I'm out of sorts today.
Is that OK for a therapist?
Of course, I'm human too and therefore just as subject to having to cope with the stuff that comes with being human. We're human beings.
Why not just humans?
Being is a loaded term. It's coming across to me as spiritual, a notion that's hard to put in rational terms. Sure it means something about "being" alive. But we don't say, dog beings or reptile beings or tree beings.
This is a huge subject; I'm only interested today in one aspect, "Who am I, really? Who are you? And whose voice is it that comes out of us"
"You ate my candy bar. You knew it was mine." Whose voice is that?
"Well, I really didn't mean to blame you, or be so mean. I don't know what got into me!"
Here's my view, though it is controversial: No, that wasn't me, or you. That's the voice of a survival mind serving a thinking mind rather than the other way around. The words, the tone, the body language all were designed to fight: The words were destructive, reactive, driven by anger that masked hurt.
This wasn't an authentic expression of feeling.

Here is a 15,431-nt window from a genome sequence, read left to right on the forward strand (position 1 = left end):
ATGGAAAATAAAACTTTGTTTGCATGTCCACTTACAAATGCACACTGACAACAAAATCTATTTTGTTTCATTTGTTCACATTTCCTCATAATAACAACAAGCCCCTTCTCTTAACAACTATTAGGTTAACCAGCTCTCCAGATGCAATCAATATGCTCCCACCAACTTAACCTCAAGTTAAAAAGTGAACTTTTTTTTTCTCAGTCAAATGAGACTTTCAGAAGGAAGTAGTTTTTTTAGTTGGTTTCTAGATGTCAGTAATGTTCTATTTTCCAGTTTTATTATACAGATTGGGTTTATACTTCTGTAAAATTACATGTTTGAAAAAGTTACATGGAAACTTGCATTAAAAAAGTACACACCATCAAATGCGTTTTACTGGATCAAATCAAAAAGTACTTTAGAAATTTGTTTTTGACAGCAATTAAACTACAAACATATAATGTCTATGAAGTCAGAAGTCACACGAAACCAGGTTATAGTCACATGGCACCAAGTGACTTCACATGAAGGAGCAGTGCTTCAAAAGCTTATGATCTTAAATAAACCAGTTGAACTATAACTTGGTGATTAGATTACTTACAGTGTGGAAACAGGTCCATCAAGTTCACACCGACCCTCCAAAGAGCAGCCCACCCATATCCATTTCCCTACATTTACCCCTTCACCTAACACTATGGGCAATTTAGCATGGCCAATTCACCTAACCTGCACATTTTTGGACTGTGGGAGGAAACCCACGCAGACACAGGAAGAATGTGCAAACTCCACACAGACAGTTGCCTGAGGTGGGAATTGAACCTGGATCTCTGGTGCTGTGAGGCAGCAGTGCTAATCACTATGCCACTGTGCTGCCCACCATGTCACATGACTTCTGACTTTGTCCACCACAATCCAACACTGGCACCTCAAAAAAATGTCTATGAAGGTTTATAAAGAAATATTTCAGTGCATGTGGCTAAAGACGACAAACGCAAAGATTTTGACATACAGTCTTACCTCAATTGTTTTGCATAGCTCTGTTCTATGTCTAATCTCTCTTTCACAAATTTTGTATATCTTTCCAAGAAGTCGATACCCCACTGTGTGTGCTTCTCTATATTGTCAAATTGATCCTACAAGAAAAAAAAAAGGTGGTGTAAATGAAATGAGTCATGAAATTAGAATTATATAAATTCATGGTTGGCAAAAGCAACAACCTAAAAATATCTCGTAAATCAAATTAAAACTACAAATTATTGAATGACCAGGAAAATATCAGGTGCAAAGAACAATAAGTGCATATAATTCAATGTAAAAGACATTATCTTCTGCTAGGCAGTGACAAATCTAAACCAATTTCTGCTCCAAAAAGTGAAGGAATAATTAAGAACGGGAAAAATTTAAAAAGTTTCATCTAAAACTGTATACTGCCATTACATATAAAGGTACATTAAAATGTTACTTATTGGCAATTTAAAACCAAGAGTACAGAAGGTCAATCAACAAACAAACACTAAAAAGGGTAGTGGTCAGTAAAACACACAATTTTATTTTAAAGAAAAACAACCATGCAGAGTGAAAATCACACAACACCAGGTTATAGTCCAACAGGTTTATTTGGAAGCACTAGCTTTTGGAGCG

In a way that's obvious because we just know it triggers the opposite reaction from the one we would like to apologize to. An authentic expression might be, "I was really looking forward to eating that candy bar and am upset that you ate it knowing it was mine! Please don't do that again."
The tone of the first was judgmental, blaming. The second, heartfelt. The former, likely to trigger a fight; the latter, evoking forgiveness (hopefully). The first wasn't from a human "being" (the verb); it was from me or you behaving like an automaton reacting via a survival mind. The second was from a human "being" (the verb).
Being his/her authentic self.
This isn't simple but it is important, so next time I'll return to see what can be made clearer about all this and how you can benefit from make sense of it.